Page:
excellent flavor and freshness retention has led to even more sophisticated MLS that often are thinner than their less-efficient predecessors, but also usually more
sophisticated and complicated, usually with more (but usually thinner) layers. This has occurred because of the better choice of barriers and structural layers in the ML
structure. It often results in a thinner coextruded or molded film or rigid structure with more layers that can do a better job than a simpler and thicker one.

INTENDED AUDIENCE
This report is intended to inform and assist those involved in several different U.S. industrial and commercial business sectors, primarily individuals with a primary
interest in packaging. These organizations and people include those involved in development, formulation, manufacture, sale and use of barrier polymer and polymer
processes; also those in ancillary businesses such as processing equipment as well as additives and other support chemicals and equipment. These include process and
product development experts, process and product designers, purchasing agents, construction and operating personnel, marketing staff and top management. BCC
Research believes that this report will be of great value to technical and business personnel in the following areas, among others:

- Marketing and management personnel in companies that produce, market and sell barrier polymers.
- Companies involved in the design and construction of process plants that manufacture barrier polymers and those who service these plants.
- Financial institutions that supply money for such facilities, including banks, merchant bankers, venture capitalists and others.
- Personnel in end-user packaging companies and industries, such as food, healthcare and consumer and household products.
- Personnel in government at many levels, primarily federal, such as the Food and Drug Administration (FDA), but also state and local health, environmental and other
regulators who must implement and enforce laws covering public health and safety, food quality, etc.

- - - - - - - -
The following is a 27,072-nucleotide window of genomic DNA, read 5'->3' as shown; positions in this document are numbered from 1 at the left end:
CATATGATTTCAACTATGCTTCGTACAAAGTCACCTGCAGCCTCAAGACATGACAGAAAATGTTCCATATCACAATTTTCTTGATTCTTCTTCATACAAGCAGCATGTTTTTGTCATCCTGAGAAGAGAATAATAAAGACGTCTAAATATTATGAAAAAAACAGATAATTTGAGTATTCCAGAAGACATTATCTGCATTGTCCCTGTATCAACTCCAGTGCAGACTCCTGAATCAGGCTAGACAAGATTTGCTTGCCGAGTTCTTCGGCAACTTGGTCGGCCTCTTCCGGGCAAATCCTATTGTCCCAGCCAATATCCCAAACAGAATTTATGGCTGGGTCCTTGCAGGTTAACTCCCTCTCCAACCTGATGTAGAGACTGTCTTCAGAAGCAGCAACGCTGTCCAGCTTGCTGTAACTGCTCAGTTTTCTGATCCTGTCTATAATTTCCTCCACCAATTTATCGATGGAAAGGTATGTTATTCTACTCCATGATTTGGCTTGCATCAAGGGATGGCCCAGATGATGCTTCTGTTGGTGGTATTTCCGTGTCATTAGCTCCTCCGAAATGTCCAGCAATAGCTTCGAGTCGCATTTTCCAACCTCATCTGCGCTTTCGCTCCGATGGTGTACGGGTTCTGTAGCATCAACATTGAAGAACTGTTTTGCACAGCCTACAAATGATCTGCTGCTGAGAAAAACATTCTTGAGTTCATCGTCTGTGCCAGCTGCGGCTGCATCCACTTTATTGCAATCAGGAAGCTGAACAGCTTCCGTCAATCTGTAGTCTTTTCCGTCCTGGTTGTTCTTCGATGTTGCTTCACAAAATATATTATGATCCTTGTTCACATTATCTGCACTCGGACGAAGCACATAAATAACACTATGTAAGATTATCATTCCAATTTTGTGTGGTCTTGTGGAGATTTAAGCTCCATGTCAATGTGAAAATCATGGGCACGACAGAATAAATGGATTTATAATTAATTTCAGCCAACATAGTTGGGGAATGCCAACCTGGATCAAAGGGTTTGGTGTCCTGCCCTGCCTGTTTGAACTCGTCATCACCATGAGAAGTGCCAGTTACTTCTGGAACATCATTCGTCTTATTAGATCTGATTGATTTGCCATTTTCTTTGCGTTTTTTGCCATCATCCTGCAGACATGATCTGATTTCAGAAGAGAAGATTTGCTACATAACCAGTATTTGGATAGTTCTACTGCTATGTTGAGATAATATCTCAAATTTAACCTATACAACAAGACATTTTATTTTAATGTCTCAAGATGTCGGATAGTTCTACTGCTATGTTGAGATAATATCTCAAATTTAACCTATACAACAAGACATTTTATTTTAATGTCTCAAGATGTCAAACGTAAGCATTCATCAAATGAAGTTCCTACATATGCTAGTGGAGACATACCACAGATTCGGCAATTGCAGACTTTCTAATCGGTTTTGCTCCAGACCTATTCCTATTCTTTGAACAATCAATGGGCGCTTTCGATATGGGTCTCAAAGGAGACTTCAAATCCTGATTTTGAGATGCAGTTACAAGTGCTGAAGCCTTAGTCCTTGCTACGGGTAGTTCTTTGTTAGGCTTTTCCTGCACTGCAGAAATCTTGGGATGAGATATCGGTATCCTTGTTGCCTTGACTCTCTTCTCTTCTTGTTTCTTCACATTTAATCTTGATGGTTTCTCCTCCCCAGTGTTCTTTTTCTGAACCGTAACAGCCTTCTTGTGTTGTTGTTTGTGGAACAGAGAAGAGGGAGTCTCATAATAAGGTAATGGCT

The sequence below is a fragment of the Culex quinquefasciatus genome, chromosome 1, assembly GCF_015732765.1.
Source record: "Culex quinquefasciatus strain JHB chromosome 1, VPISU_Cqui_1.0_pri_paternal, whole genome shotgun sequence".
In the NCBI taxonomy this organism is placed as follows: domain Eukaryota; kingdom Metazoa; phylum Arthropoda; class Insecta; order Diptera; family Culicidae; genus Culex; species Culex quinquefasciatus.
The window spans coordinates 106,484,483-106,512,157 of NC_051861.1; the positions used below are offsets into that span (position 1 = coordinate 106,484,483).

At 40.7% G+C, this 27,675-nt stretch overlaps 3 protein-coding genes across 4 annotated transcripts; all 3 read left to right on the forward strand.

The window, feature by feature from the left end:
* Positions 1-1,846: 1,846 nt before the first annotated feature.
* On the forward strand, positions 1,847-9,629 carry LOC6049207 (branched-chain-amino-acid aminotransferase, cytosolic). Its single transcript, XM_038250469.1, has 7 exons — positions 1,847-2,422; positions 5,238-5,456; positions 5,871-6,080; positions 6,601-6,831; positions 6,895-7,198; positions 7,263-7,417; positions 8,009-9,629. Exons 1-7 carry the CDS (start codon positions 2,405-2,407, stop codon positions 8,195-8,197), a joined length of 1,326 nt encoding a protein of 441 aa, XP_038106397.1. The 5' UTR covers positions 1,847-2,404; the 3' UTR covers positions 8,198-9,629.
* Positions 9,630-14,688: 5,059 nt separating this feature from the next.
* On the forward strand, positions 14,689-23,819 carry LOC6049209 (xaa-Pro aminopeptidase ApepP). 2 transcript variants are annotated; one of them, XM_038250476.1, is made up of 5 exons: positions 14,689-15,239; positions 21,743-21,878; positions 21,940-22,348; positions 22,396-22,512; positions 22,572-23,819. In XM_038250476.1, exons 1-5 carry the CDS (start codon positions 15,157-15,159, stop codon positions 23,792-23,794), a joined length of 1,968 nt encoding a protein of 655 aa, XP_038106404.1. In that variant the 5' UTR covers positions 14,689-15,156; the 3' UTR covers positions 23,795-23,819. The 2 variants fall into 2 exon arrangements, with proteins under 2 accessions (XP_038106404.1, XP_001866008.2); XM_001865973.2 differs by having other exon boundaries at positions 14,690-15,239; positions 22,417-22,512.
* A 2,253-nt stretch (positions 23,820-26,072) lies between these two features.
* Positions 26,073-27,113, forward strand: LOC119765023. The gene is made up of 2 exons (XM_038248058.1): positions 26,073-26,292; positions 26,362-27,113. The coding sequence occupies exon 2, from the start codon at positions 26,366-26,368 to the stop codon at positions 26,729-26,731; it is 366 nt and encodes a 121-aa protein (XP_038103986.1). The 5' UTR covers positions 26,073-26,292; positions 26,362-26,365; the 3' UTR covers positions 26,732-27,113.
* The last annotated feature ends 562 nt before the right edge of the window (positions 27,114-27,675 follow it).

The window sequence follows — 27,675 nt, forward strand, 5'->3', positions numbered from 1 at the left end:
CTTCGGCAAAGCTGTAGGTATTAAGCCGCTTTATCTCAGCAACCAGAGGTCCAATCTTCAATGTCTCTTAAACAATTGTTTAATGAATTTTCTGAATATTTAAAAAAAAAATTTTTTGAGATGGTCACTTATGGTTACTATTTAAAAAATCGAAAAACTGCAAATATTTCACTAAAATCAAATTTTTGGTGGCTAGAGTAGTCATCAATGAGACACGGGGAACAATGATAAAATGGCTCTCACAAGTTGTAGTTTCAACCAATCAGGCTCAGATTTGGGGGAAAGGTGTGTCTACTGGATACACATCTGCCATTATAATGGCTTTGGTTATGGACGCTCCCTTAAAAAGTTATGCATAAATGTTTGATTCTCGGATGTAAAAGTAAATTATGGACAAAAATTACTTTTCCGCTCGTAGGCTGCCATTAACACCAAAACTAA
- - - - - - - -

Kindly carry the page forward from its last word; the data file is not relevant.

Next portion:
SCOPE AND FORMAT
This BCC Research study provides in-depth coverage of many of the most important technological, economic, political and environmental considerations in the U.S. barrier
packaging polymer industry. It primarily is a study of U.S. markets. But because of the increasingly global nature of polymer and packaging chemistry it touches on some
noteworthy international activities, primarily those having an impact on the U.S. market, such as imports/exports and foreign firms operating in this country.

We analyze and forecast market estimates for barrier packaging plastic resins in volume in pounds. Our base market estimate year is 2014, and we forecast market growth for a five-year period to 2019. All market figures are rounded to the nearest million pounds and all growth rates are compounded (signified as compound annual growth rates or CAGRs). Because of this rounding, some growth rates may not agree exactly with figures in the market tables; this is especially so with small volumes and their differences. All market volumes are at the manufacturer or producer level.

Table Of Contents

Plastics for Barrier Packaging
TABLE OF CONTENTS
CHAPTER 1 INTRODUCTION 2
STUDY GOALS AND OBJECTIVES 2
REASONS FOR DOING THE STUDY 5
INTENDED AUDIENCE 6
SCOPE AND FORMAT 6
OXYGEN AND WATER VAPOR BARRIER RESINS 8
METHODOLOGY AND INFORMATION SOURCES 10
ANALYST'S CREDENTIALS 10
RELATED BCC RESEARCH REPORTS 10
BCC RESEARCH WEBSITE 11
DISCLAIMER 11
CHAPTER 2 SUMMARY 13
SUMMARY TABLE U.S. PACKAGING BARRIER RESIN MARKET VOLUME ESTIMATE BY
TYPE, THROUGH 2019 (MILLION POUNDS) 15